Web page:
Monday 26 September 2016

Tragedy casts long shadow as Rio parties

Cathal Dennehy

Published 19/09/2016 | 02:30

Ireland’s Katie-George Dunlevy, along with her pilot Eve McCrystal, in action during the Women’s B Road Race in which they finished second. Photo by Diarmuid Greene/Sportsfile
Ireland’s Katie-George Dunlevy, along with her pilot Eve McCrystal, in action during the Women’s B Road Race in which they finished second. Photo by Diarmuid Greene/Sportsfile

As cities go, Rio is the undisputed champion of contrasts - a place where such wealth and poverty, such beauty and ugliness, such hospitality and hostility, can co-exist as one.

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Rarely, though, did the place feel as black and white as on Saturday afternoon. It was there, on the southern coastal area of Pontal, where a wave of emotion came washing over Irish cyclists Katie-George Dunlevy and Eve McCrystal, the pair winning their second medal of the Games, a superb silver in the women's B tandem road race.

The duo on their way to finishing second in the Women's B Road Race. Photo by Jean-Baptiste Benavent/Sportsfile
The duo on their way to finishing second in the Women's B Road Race. Photo by Jean-Baptiste Benavent/Sportsfile

It was there too that Iranian cyclist Bahman Golbarnezhad careened off the road earlier in the day, suffering a horrific crash that eventually saw the 48-year-old - a father, a husband, a Paralympian - lose his life.

It was mid-morning, halfway through the men's road race, when Golbarnezhad lost control of his bike on a descent as he rounded a turn. Though he initially presented good vital signs, he sustained a severe head injury on impact, one which broke his helmet apart, and after suffering two cardiac arrests, he was pronounced dead at a local hospital before midday.

The show went on, the only indication of the severity of the situation being the announcement that the women's race would be delayed by an hour and shortened by 15km. Unaware, as everyone was until the news was announced at 6pm, McCrystal and Dunlevy were approaching their race in relaxed, jovial mood.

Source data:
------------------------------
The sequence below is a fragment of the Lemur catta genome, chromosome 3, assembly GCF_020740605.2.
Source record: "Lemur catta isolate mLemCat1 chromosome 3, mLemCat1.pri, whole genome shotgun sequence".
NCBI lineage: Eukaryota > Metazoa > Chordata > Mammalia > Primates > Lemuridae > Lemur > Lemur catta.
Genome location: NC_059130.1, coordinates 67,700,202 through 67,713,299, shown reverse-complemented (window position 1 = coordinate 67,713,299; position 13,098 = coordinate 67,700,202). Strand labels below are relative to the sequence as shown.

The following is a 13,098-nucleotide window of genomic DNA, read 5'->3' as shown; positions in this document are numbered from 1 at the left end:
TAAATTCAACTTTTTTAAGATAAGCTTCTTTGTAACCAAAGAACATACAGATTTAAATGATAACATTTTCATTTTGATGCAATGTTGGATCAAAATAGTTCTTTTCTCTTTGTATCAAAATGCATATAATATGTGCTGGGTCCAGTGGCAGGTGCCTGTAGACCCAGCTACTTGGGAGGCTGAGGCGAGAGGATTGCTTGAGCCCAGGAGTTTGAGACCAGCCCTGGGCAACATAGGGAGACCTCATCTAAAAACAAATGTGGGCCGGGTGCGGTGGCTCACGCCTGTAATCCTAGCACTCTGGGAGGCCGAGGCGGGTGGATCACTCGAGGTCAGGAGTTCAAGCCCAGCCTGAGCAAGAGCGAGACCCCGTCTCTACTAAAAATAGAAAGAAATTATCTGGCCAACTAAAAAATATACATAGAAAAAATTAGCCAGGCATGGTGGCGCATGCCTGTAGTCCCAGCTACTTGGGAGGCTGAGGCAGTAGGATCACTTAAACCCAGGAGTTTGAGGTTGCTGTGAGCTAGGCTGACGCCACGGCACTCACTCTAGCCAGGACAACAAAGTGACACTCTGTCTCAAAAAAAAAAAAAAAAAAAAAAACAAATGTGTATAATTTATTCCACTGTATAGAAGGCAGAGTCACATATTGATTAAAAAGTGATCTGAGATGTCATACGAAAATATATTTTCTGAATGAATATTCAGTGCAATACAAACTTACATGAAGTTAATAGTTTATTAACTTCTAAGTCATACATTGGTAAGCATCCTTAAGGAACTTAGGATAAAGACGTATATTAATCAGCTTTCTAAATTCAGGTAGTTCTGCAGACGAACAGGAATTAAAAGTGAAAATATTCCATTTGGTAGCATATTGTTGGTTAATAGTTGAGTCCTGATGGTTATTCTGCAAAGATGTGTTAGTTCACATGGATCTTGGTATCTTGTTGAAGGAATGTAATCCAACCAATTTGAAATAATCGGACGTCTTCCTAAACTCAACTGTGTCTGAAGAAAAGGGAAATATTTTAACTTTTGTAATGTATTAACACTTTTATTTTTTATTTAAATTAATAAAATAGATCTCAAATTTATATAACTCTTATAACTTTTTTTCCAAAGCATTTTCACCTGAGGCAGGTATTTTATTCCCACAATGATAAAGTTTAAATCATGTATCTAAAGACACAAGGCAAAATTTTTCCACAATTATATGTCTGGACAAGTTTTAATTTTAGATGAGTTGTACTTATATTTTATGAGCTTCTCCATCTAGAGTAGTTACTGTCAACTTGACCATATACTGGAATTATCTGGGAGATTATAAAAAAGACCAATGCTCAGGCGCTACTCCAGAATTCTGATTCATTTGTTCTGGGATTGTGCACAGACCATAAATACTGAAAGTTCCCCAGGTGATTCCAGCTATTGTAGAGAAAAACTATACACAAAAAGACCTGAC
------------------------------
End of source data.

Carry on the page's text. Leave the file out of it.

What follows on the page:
They worried about the things elite athletes worry about - how much food and fluid to take on while they waited, which moves they would cover from which rivals. Right then, it was all that felt important, the finality of their task creating a tunnel vision of thought.

From the start, they rode with a confidence befitting freshly minted gold medallists - at the front, making moves, never allowing a dangerous rival to get out of sight. On the final lap, Poland's Iwona Powkoscielna and Aleksandra Teclaw finally landed the punch that the Irish duo couldn't dodge, and they would go on to take gold, 59 seconds clear of McCrystal and Dunlevy in second.

Exhaustion, elation, euphoria - it all came at them in those moments after as Dunlevy searched for the words to paint a picture of the race.

"It was a really, really hard one," she said. "One of the hardest I've done. We're absolutely exhausted, but it's fantastic. It was a fight the whole way."

Grim reality

And then off they went, beaming wide smiles but still blissfully unaware of the grim reality unfolding at a hospital just a few miles north.

So, too, were Peter Ryan and Marcin Mizgajski, who finished 12th in the men's race, shortened to just under 100km due to the delay caused by the crash.

The first half of the race was held on the flat coastal roads before competitors hit the hills, and afterwards Mizgajski unwittingly gave an indication of the risks that had ultimately taken Golbarnezhad's life.

"It was a crazy descent," he said. "We were clocking 90-plus [kmh] on bends. The boys in the car behind couldn't catch us. We saw people crashing and it was crazy dangerous so we decided to take it easy and get down safe."

Others weren't so lucky, specifically Golbarnezhad, who was remembered with a period of silence during last night's closing ceremony. Shortly afterwards, of course, the party went on, as it does, as it must.

Cyclists are a strange bunch. Often brave to the point of reckless, they accept and embrace a level of risk and suffering which remains unfathomable to the rest of us. For some, it pays off. For others, tragically, it doesn't.

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